Note: That 3.8 mm over a 100 deg. C delta T is divided by 2 due to the pieces being identical. Note also however, because the temp. of the pieces is now different, this can be considered a case of restrained expansion for each piece (but not necessarily for the entire assembly).

                          The strain will be the deformation of each piece/the length of the pieces : 0.075"/67" = 0.0011.

                          The induced (axial) stress in each piece will be something like (elastic modulus of 6061 aluminum * induced strain) = (10 EE7 psi)*(0.0011) = 11,200 PSI.

                          That stress or any other (more) severe thermal stress(es) will be combined in the appropriate way with the other stresses imposed by other external loading(s) and conditions as required by application of appropriate and required design codes.

                          For my example, because the pieces are identical, and assuming the bolting holds tight, the cooler piece will undergo an essentially identical dimensional change (it'll also get longer) but the resulting imposed stress will be tensile. Also assuming the pieces are essentially identical in all ways, the stresses will be approximately equal in magnitude but opposite in sign.
                          For your question, if the pieces are not identical in terms of dimensions including length, the axial stresses will probably be different.

                          Plug/chug/modify for your example as your needs dictate.

                          Respectfully,

                          Comment


                          • #14
                            1) I've never seen a problem due to expansion/contraction. Maybe in a commercial installation where the runs are much longer. There was a famous fire years ago on a big rooftop installation where they did not use expansion joints on the 100'+ runs of EMT conduit and and it pulled apart enough to cut into the wiring. Poof.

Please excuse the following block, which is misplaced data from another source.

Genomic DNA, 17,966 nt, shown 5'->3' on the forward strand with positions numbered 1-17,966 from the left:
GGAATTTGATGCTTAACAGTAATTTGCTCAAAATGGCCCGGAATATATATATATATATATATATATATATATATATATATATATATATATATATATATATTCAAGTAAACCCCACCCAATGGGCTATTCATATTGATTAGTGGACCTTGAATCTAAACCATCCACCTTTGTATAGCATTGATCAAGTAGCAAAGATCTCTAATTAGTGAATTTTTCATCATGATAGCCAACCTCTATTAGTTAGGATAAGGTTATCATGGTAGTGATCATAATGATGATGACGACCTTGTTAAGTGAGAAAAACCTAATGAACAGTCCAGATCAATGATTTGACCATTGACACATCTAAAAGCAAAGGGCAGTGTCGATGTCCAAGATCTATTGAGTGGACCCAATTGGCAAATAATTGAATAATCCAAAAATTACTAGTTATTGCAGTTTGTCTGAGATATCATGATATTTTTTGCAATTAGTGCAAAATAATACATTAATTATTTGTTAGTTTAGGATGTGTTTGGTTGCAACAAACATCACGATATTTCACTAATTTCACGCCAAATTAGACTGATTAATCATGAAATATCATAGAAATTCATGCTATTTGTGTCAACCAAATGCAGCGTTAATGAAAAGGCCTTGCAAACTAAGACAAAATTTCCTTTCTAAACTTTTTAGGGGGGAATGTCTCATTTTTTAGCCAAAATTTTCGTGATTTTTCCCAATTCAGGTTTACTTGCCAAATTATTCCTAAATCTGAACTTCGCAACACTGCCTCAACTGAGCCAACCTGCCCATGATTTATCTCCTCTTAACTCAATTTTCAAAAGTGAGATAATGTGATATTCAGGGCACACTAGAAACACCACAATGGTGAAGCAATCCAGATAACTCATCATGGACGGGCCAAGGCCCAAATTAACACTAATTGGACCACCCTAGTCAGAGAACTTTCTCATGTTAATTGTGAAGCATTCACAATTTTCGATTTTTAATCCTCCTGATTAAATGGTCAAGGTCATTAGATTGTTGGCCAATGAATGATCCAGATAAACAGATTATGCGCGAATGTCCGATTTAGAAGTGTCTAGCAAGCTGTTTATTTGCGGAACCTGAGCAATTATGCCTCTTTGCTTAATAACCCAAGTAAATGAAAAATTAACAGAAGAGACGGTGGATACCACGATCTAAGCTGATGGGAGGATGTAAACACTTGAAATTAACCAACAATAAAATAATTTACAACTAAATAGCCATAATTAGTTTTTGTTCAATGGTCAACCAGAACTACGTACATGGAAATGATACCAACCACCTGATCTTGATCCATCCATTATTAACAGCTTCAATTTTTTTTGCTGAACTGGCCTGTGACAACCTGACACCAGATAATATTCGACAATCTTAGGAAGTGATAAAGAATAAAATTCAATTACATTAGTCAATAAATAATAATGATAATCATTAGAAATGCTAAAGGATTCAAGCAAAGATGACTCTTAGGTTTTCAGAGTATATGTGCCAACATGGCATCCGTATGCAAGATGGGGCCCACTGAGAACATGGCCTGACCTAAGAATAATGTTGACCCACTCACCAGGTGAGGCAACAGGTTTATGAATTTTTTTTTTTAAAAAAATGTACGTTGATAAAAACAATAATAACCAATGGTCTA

2) Definitely use both MPPT inputs. With equal strings, the gain might be small, but why not make use of the possible optimization? Will be a bit more wire I suppose. Also, its always nice to be able to observe both strings separately on the inverter monitoring. We try to use equal strings whenever possible so years later, you can compare the two input voltages in case there is any question of failed panels.
                            BSEE, R11, NABCEP, Chevy BoltEV, >2500kW installed

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                            • #15
                              Given the exposure to the elements, there could be quite a bit of dimensional change associated with a
                              solar array. The change occurring over and over for decades could be causing fatigue/cracks, but I
                              have never heard of this problem with PV solar so far. Clipped on panels might start working loose.

                              Given that the frame/support typically is much heavier than a panel frame, the panel might be taking
                              most of the fatigue. Or, perhaps the panel frames are already designed to relieve this stress without
                              damage?

                              With so many panels mounted with their frame perpendicular to the support, the frame might just
                              move in and out a bit. But with my landscape mount panel mount frames running the same direction
                              as the support, there might be less flexing, more potential for failure. Will report in 10 years.
                              Bruce Roe
                              Last edited by bcroe; 01-24-2020, 01:48 PM.